Women & Heart Disease: What to Know

Women & Heart Disease: What to Know

What’s the leading health risk for women, causing more deaths than all cancers combined? It may surprise you to learn that it’s heart disease. Women may have warning signs that go unnoticed for weeks or even years before a heart attack occurs. It’s important to know your risk of heart disease, and what can be done to lower the chances of a heart attack or stroke.

What are some symptoms of a heart attack?

Because some heart disease symptoms in women can differ from those in men, women may not know what to look for. Many times men have the “classic” heart attack signs including tightness in the chest, shortness of breath, and pain in their arms. Women’s symptoms may resemble those of men, but also show other symptoms, such as:

  • Nausea or vomiting
  • Sweating
  • Pain in the neck, jaw, shoulder, upper back or abdomen
  • Shortness of breath
  • Unusual fatigue
  • Pain in one or both arms
  • Lightheadedness or dizziness
  • Heartburn (indigestion)

These symptoms may be vague and not as noticeable as the chest pain often associated with heart attacks. This may be because women tend to have blockages not only in their main arteries but also in the smaller ones that supply blood to the heart.

Heart disease risk factors for women

Several risk factors for heart disease such as high cholesterol, high blood pressure and obesity affect both men and women, but other factors may play a bigger role in the development of heart disease in women.

Heart disease risk factors for women include:

  • Menopause. Low levels of estrogen after menopause increase the risk of developing disease in smaller blood vessels.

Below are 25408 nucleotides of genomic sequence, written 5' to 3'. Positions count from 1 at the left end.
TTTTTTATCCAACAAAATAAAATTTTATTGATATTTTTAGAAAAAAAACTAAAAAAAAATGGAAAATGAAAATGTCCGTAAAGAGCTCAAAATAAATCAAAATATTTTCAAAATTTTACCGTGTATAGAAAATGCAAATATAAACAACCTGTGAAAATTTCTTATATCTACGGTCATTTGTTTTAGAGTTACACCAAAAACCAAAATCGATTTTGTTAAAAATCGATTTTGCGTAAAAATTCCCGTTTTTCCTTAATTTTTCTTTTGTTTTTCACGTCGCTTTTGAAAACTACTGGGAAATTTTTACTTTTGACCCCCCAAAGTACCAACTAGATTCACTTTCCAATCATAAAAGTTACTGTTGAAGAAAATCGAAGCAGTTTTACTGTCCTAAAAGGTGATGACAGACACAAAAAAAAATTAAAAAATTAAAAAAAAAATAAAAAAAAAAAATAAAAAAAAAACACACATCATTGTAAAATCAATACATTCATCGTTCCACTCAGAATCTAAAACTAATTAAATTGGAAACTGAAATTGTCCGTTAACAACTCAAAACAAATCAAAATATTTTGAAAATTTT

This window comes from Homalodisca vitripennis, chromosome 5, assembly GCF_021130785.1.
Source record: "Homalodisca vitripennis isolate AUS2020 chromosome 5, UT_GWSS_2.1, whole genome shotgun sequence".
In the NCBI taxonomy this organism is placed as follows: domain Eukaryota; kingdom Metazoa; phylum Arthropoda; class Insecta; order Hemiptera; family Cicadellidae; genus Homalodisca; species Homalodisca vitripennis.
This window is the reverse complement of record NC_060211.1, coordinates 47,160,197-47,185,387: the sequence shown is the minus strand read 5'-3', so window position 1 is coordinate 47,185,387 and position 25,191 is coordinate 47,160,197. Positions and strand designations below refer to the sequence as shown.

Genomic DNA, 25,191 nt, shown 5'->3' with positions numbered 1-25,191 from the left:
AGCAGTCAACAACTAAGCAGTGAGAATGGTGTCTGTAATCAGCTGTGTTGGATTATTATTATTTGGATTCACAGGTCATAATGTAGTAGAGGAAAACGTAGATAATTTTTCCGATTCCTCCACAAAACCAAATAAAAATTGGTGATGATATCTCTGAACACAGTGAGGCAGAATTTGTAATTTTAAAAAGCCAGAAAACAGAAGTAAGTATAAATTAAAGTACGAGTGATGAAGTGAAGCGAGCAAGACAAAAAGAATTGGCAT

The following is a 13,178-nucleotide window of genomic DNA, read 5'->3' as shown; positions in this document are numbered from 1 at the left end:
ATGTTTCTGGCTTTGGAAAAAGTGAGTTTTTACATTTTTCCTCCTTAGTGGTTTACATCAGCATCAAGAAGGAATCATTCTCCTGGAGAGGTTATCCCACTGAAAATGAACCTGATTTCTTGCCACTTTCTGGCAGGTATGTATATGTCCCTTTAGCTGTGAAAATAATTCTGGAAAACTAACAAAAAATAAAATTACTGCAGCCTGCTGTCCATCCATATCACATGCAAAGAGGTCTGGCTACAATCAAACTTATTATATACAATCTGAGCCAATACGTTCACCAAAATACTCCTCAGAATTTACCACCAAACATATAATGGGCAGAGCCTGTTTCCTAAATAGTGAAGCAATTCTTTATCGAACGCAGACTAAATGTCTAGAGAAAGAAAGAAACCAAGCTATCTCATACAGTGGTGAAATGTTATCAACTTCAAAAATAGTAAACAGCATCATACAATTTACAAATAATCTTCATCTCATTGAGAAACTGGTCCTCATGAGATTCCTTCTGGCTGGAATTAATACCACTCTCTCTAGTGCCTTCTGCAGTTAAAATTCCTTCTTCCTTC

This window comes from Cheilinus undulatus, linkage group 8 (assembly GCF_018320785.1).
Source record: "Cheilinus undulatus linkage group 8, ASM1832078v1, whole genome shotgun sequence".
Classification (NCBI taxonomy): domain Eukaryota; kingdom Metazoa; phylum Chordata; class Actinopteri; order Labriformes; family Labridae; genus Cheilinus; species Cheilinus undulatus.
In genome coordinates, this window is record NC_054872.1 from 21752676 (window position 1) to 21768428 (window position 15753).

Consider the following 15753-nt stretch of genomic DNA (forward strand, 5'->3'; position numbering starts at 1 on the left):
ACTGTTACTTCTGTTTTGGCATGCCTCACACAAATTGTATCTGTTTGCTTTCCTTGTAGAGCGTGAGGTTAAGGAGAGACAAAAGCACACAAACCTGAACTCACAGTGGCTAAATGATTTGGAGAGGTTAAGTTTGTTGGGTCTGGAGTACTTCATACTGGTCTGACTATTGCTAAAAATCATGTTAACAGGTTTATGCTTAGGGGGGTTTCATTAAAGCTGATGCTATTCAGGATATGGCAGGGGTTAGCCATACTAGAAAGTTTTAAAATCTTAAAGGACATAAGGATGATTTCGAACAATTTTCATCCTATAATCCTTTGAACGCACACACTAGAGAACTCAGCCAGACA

• Smoking. Smoking is a greater risk factor for heart disease in women than it is in men.
  • Diabetes. Women are more likely to develop heart disease than are men with diabetes. Also, because diabetes can change the way women feel pain, there’s an increased risk of having a silent heart attack.
  • Emotional stress and depression. Depression may make it difficult to maintain a healthy lifestyle and follow recommended treatment for other health conditions.
  • Inactivity. A major risk factor for heart disease is lack of physical activity.
  • Family history of early heart disease. This has been shown to be a greater risk factor in women than men.
  • Inflammatory diseases. Rheumatoid arthritis, lupus and other inflammatory conditions may increase the risk of heart disease in both men and women.

How can we help?

The American Heart Association and the American College of Obstetricians and Gynecologists recently issued a joint advisory encouraging OBGYN physicians to screen and counsel women about heart health during annual well-woman exams. Dr. Polcino provides wellness women exams where he speaks to patients about heart-healthy screenings, which include:

  • A thorough family history analysis.
  • Screening for heart disease risk factors such as smoking, high blood pressure, diabetes and abnormal cholesterol levels.
  • Counseling women about healthy lifestyle changes, such as improving their diet and increasing their physical activity, if needed.

If you have any questions, please contact the office and we’d be happy tp help!